2016: Year in Review

Some would say 2016 was…rough. I mean, for all intents and purposes, it could legitimately be the script of a compelling horror flick. This conflicts me. Because my year was prettay…prettay…prettay good. And I’m not just talking about race results (though those never hurt). I grew this year as an athlete, as a person and as a frequent flyer. The Cavs broke Cleveland’s 52yr drought in the best Game 7 of all time — and I was THERE. I drove Porsches in Atlanta, rode bikes in Taiwan and jumped off cliffs with the girl I love in Hawaii. I was on the cover of a fricking magazine with my teammates! What world is this!?

Don’t get me wrong, I’m still swimming 31min in a Half Ironman, the Cleveland Indians lost a Game 7 — and I was THERE, and I learned that I am allergic to my beloved sweet potatoes.

sweet potatoes gif.gif

Yes, there is plenty to improve upon in 2017. And as they say, if you measure it, you can improve it. So in the spirit of my race reporting this year – which featured super scientific charts – I’ve charted out the year in review. Read along for perspective of how it all came together and perhaps take tip/trick/or both with you to go.

2016-mileage

At face value, annual distances are pretty impressive. But compared to most competitive athletes, this weekly breakdown is pretty light. This is a product of fitting in what I can before and after long work days. Thankfully purplepatch’s philosophy is centered around building training into the available weekly hours of your life, not the other way around. This chart is a true example of quality, not quantity. Still, the swimming needs to be more, and will be in 2017.

Fun Fact – 10,312: miles traveled domestically for races this year, which is the equivalent to going to Tokyo and back.  

2016 Hours_ww.png

If the mileage above was the result of fitting what I can into a busy work week, here’s how the rest of a week shook out this year. One of my main goals was to sleep more and as you can see, a third of my year was spent in a dream (*tips hat to Westworld*). Sleeping is critical to recovery and in 2015 I was sick before almost every race — big training load, long work hours, personal life, no sleep. This year if I felt my 7.5-8 hours were in jeopardy, I’d scratch a session. By and large I’d say it worked. In 2017 I’ll continue to find sensible ways to optimize, growing that yellow 9% without throwing off the balance.

Fun Fact – 11: seasons of shows I completed this year with Dani and/or with my Normatec boots/lacrosse ball.   

2016-race-expenses

I raced six times this year across the country and it cost me about $4,000. No one said this sport is cheap. Could I have raced less or more locally? Yes. But my goal was to race regularly, at bigger races that pulled strong talent and this is how it shook out.

Fun Fact – $85: how much I spent total on lodging thanks to arranging homestays. Thank you Gina, Albrights, mom and dad and Sunns!

results-wordmark2016-results

All of it added up to my first amateur win at a 70.3 event, a 2nd, two 3rds and a 5th. I won my age group at every race except for the final race of the year, Santa Cruz. I established a bike PR of 2:12 with strong bike run/combos putting me in the hunt of each race. Most importantly, I had a ton of fun seeing the country, being with teammates and pushing myself past my comfort zone.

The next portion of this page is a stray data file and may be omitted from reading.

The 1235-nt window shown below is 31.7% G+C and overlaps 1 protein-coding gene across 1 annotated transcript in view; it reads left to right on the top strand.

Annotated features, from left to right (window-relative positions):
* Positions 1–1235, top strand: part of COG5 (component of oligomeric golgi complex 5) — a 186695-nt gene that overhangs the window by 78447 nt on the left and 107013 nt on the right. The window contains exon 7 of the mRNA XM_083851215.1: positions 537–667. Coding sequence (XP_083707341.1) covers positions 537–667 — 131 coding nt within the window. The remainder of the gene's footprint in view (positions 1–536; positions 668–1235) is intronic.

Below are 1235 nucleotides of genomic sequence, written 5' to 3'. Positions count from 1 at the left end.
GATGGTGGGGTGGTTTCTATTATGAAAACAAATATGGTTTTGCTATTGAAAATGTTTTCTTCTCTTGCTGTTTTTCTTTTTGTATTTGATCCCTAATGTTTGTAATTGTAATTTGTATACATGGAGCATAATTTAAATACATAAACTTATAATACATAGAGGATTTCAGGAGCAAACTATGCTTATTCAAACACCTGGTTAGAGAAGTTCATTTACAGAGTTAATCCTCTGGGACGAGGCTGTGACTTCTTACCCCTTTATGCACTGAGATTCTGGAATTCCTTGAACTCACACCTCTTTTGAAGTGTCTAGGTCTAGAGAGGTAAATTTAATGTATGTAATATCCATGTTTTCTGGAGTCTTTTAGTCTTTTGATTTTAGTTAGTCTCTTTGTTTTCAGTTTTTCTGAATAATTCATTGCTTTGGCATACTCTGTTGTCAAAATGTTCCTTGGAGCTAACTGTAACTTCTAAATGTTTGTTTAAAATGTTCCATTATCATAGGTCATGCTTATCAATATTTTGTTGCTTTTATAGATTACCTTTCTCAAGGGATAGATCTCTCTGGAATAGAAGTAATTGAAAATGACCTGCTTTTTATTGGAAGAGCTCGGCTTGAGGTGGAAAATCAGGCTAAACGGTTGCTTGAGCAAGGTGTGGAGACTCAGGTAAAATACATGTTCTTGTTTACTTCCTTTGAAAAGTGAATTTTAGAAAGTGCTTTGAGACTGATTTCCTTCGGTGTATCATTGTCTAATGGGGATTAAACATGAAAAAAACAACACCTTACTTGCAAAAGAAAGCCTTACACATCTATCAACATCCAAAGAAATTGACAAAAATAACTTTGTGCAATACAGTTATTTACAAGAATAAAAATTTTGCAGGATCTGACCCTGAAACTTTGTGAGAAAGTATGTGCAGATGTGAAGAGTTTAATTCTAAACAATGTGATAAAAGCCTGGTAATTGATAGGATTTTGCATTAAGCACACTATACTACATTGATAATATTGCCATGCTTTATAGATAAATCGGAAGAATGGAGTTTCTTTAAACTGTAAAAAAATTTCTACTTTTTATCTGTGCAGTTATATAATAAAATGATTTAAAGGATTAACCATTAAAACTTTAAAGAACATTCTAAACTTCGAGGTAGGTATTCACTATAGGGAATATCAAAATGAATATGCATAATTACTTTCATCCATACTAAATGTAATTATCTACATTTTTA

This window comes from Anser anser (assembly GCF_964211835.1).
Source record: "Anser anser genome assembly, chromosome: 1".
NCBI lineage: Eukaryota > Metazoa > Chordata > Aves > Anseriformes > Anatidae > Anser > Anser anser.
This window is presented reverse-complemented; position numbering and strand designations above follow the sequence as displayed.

Fun fact – learning from failure: my most viewed post of the year was: The Anatomy of a DNF, my recap of learning my limits after going hypothermic and dropping out of St. George. It’s not always about the end result, but the journey.

accolades-wordmark2016-accolades

For my efforts, I ranked #1 in the world Ironman’s 70.3 age group point system. Pretty cool! So why the asterisk? Because no ranking system is perfect. Where you race, how big the race is, who is there, margin of victory, etc. all make up a complex system. And in the USAT rankings (i.e. all distances, all brands) I am 16th in the nation, let alone the world. In those rankings I’m 3/100s of a point ahead of teammate Julian Sun and 3/1000 of a point behind teammate Reid Foster. WHAT DOES IT ALL MEAN??? That I can be generally happy about trending higher year-over-year, while always trying to race the best guys in the world head to head. Hey, it’s actually pretty simple!

Fun fact – 7: of the 15 ranked ahead of me in USAT are on my team, Every Man Jack. 10 of the top 20 are ours. I don’t need to look past my own Strava feed for motivation! 

thank-you-wordmark

A successful year like this isn’t possible without a sturdy, well-developed support system. I am so grateful to the following folks for the guidance, support and in some cases sacrifice to help make this a reality:

Dani: You believe in me even when I have a hard time doing so myself. Your excitement and support mean everything.

Family & Friends: Since my first triathlon, my parents have traveled to at least a race a year. Nick, Nate, Joe, Kyleen, Joanne, Gina, Joey, Kerry – thanks for supporting this year. The Kesslers – the 614 connection is strong, thanks for the guidance and friendship. Everyone else who posts/texts/well-wishes – thank you!

Team Every Man Jack: The rankings above only tell half the story. I’ve developed lifetime friendships with these guys. Here’s to another fun and fast year, fellas.

Sponsors: It starts with being able to #cleanupnice after every workout with the awesome Every Man Jack products. EMJ and all of our sponsors support us with amazing products and opportunity that legitimately help us train better and race faster. See them all here.

***

And with that, goodbye 2016! Next up, some how, some way, improving in 2017. And I already have ideas of how to make it happened. So stay tuned!

 

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